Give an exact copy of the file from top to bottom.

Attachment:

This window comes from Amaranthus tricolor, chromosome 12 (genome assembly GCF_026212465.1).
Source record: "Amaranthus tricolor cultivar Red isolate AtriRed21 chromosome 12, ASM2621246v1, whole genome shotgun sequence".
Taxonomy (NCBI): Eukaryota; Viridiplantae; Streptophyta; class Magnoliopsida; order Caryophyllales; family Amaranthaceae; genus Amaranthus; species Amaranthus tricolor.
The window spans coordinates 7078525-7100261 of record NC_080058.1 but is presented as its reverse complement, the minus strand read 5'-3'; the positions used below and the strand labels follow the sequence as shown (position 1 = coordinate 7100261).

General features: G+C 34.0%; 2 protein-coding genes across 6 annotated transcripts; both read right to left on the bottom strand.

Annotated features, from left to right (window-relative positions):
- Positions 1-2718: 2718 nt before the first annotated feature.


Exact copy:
This window comes from Amaranthus tricolor, chromosome 12 (genome assembly GCF_026212465.1).
Source record: "Amaranthus tricolor cultivar Red isolate AtriRed21 chromosome 12, ASM2621246v1, whole genome shotgun sequence".
Taxonomy (NCBI): Eukaryota; Viridiplantae; Streptophyta; class Magnoliopsida; order Caryophyllales; family Amaranthaceae; genus Amaranthus; species Amaranthus tricolor.
The window spans coordinates 7078525-7100261 of record NC_080058.1 but is presented as its reverse complement, the minus strand read 5'-3'; the positions used below and the strand labels follow the sequence as shown (position 1 = coordinate 7100261).

General features: G+C 34.0%; 2 protein-coding genes across 6 annotated transcripts; both read right to left on the bottom strand.

Annotated features, from left to right (window-relative positions):
- Positions 1-2718: 2718 nt before the first annotated feature.